The Lion King had its world premiere earlier this evening. The 1994 Oscar-winning classical’s adaptation to life utilizes photographic technology to bring fresh insight into Simba (Donald Glover)’s tale, who has to meet his destiny and return from exile to bring his evil uncle Scar (Chiwetel Ejiofor) on his trumpet. The Lion King has a great deal of prestige on this one, particularly after split reviews by the remakes Dumbo and Aladdin. This is one of the most beloved animated films in the huge Disney library.
Now that some critics and junketeers have seen the film, a few short responses to the film have been tweeted and the news, Hakuna Matata all of them, is nice. Now, these first responses are generally quite positive, so do what you want, but if the response is more mixed you generally get the atmosphere. The responses so far seem truly positive on the other hand.
These responses are particularly positive for the graphics of the movie, which is now being promoted as a different game-changing VFX victory for Disney and Favreau (those who earlier pushed up the envelope with Iron Man and The Jungle Book).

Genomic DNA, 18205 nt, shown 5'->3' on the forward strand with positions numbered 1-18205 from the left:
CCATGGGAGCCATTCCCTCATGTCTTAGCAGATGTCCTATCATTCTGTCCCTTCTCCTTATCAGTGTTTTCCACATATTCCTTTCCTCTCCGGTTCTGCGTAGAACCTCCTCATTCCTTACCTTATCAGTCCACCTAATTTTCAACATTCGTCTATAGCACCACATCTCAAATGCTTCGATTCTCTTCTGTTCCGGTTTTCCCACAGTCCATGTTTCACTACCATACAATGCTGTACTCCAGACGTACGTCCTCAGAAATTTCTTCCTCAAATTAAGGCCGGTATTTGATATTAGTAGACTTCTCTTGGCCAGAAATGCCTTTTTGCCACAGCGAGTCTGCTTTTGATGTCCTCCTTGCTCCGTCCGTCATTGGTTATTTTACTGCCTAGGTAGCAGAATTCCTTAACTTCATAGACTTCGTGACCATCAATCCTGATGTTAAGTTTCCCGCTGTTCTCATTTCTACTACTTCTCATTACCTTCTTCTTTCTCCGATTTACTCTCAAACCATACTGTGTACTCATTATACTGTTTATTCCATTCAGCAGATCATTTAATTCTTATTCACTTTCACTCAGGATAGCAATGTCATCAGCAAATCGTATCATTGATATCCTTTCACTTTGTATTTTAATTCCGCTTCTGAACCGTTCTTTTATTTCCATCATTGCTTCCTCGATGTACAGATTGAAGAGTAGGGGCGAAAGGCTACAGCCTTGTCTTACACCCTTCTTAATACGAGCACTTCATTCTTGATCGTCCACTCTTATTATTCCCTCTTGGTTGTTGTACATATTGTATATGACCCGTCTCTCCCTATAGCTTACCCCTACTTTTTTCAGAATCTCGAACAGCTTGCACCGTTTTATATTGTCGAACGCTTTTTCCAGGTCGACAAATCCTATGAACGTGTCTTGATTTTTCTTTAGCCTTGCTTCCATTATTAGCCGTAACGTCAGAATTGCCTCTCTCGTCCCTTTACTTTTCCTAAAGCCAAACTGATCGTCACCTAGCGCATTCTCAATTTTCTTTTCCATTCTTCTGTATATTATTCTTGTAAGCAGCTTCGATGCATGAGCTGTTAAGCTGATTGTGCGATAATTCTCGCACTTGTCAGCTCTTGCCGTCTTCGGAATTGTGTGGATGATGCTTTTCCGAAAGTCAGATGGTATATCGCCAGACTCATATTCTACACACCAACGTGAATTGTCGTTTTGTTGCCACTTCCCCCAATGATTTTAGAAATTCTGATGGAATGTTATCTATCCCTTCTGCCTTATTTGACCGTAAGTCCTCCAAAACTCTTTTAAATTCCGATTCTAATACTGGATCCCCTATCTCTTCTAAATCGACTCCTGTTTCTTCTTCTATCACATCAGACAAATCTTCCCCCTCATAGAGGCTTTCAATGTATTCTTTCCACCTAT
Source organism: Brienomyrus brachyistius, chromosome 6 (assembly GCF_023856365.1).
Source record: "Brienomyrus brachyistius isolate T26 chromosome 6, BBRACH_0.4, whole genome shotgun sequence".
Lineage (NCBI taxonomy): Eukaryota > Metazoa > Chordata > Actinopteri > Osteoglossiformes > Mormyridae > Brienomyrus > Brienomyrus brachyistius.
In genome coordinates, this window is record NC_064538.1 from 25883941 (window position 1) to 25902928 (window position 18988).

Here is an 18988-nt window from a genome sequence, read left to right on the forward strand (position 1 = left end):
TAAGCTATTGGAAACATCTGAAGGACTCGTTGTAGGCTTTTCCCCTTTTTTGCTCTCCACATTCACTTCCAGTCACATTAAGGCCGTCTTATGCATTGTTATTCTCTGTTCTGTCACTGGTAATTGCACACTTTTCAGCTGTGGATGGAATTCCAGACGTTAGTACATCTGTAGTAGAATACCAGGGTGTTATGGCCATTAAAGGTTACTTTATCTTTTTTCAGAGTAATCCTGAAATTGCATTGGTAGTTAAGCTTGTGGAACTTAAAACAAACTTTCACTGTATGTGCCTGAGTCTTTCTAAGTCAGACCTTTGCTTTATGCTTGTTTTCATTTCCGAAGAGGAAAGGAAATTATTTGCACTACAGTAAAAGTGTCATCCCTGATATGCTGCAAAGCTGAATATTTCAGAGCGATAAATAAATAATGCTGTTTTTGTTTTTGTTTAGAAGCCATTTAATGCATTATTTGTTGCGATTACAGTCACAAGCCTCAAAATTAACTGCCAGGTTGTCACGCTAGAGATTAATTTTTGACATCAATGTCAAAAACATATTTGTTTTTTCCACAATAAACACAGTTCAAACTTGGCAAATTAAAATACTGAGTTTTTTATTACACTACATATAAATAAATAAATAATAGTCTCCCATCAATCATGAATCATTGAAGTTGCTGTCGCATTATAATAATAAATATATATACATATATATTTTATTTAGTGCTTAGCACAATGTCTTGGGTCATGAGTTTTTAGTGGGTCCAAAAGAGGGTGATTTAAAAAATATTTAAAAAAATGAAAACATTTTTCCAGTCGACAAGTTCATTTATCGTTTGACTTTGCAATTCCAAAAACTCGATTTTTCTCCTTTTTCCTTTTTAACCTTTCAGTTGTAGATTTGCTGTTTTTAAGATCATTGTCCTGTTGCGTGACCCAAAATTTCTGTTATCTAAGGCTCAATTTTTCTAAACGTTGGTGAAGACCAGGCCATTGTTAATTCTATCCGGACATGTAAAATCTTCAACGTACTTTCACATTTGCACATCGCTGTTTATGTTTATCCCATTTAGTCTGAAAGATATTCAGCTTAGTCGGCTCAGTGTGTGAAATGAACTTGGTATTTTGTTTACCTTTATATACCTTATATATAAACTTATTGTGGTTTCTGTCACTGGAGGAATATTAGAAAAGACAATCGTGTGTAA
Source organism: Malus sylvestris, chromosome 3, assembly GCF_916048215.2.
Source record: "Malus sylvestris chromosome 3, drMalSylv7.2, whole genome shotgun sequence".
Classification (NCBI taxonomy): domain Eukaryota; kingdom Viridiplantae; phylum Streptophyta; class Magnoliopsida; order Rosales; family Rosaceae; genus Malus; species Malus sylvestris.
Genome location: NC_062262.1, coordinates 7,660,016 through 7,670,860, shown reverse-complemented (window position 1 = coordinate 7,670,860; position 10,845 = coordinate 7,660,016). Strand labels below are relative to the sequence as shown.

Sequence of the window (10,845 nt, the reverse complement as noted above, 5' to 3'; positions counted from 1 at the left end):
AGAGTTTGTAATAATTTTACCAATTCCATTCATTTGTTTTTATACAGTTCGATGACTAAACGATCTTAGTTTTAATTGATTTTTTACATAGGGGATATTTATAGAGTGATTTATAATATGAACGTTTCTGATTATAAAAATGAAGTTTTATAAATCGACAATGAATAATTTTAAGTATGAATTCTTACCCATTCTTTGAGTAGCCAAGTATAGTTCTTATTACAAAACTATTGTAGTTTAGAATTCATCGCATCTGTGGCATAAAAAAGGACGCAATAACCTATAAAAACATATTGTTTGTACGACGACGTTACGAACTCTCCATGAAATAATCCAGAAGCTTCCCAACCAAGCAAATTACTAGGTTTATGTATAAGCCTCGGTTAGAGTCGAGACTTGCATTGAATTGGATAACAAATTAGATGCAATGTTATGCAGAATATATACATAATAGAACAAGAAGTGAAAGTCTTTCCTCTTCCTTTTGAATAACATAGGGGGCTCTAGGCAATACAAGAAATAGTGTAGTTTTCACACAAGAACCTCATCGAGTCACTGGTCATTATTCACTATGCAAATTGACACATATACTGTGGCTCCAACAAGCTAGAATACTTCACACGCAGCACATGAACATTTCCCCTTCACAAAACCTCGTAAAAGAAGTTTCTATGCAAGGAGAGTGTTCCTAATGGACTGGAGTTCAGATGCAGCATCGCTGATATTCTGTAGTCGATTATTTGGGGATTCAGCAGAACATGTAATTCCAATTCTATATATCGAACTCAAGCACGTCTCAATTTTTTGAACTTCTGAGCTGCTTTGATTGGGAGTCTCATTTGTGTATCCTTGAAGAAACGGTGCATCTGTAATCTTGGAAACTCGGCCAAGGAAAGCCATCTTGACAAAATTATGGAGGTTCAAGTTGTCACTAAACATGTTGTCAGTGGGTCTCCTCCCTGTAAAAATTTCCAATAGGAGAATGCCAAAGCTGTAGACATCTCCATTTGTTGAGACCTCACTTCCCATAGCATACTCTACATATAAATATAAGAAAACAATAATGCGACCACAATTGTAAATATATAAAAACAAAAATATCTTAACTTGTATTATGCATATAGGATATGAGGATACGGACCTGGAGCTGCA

On July 19 the Lion King opened, with voices of Billy Eichner (Timon), Seth Rogen (Pumbaa), John Oliver (Zazu) Keegan Michael-Key (Kamari), Florence Kasumba (Shenzi), and Eric André (Azizi) and James Earl Jones (Mufasa), Billy Eichner (Timon).
“The Lion King” of Disney, under the direction of Jon Favreau, travels to Savannah in Africa where the future king was born. Simba idolizes King Mufasa, his dad, and takes his own destiny to heart. But not all celebrate the arrival of the fresh cub in the Kingdom.
Scar, the brother of Mufasa, and the former throne heir have his own plans. The fight for Pride Rock was devastated by treason, tragedy, and drama that eventually led to the exile of Simba.
Simba has to find out how to develop and take what’s rightfully his own with the assistance of a curious group of newly found friends. Favreau remains true to the classic tale, using innovative methods to produce the iconic characters.